The study included 587 children born between 1999 and 2001 who lived in the Faroe Islands.
The residents of the Faroe Islands, which lie midway between Norway and Iceland in the North Atlantic, have widely varying PCB exposure due to differing consumption patterns of contaminated traditional foods such as pilot whale blubber.
Routine childhood vaccinations, which feature standard antigen doses at set time points, provided an opportunity to examine immune responses in the Faroese children.
Mothers provided blood samples at 32 weeks of pregnancy and milk samples 4 to 5 days after birth.
Children received vaccinations against diphtheria and tetanus at 3, 5, and 12 months and booster vaccinations at 5 years.
Blood samples were collected from children at 12 or 18 months, before and after vaccinations at age 5, and again at age 7.
The mothers' samples were analysed for PCB content, and the children's samples were tested for PCBs and/or diphtheria and tetanus antibody concentrations.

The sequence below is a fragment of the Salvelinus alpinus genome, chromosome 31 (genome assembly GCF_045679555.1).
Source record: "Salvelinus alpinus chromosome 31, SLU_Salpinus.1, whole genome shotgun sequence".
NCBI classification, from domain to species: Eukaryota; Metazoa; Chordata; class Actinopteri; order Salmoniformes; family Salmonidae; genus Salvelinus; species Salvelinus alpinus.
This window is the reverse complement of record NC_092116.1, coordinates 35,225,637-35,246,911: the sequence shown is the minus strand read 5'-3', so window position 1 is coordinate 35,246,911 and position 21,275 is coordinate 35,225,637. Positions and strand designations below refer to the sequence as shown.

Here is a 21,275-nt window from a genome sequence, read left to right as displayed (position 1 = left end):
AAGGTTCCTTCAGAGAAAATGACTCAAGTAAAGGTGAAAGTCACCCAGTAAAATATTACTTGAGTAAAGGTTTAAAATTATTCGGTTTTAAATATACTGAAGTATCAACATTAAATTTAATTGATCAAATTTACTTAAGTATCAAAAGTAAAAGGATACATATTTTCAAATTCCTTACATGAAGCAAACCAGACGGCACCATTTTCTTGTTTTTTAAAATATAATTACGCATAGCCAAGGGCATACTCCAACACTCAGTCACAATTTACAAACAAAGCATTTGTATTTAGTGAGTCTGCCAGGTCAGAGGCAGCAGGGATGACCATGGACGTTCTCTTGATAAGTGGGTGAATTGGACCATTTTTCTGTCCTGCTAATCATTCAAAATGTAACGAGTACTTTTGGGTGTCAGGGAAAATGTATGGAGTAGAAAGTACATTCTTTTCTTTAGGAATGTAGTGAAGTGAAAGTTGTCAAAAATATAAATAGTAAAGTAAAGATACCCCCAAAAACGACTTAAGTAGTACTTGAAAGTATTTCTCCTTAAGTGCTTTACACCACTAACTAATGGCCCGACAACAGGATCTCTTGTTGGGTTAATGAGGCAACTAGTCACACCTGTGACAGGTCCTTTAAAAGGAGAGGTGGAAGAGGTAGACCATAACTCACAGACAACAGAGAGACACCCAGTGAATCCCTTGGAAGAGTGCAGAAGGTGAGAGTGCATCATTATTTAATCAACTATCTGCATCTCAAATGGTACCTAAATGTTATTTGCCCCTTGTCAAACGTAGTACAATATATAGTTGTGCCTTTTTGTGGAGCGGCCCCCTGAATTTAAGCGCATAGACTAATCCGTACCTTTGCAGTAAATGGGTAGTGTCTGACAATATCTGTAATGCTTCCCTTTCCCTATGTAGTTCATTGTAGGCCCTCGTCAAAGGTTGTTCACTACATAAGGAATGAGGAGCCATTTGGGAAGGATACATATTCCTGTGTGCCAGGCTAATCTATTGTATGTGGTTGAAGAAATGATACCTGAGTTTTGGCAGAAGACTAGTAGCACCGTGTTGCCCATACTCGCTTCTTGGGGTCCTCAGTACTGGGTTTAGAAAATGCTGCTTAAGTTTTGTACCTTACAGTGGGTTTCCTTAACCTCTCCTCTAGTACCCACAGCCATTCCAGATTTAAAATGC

Higher PCB concentrations, particularly in children at 18 months, were associated with lower concentrations of antibodies against diphtheria and tetanus at ages 5 and 7.
In some cases, children's antibody concentrations were below levels needed to protect against the two diseases.
Elements of the immune system critical to its response to antigens undergo crucial development during the toddler years.
Adverse impacts at this stage could have consequences beyond the diseases specific to this study.
These findings may also have implications for other environmental chemicals with toxic effects on the immune system.
The study appears online in the peer-reviewed journal Environmental Health Perspectives (EHP).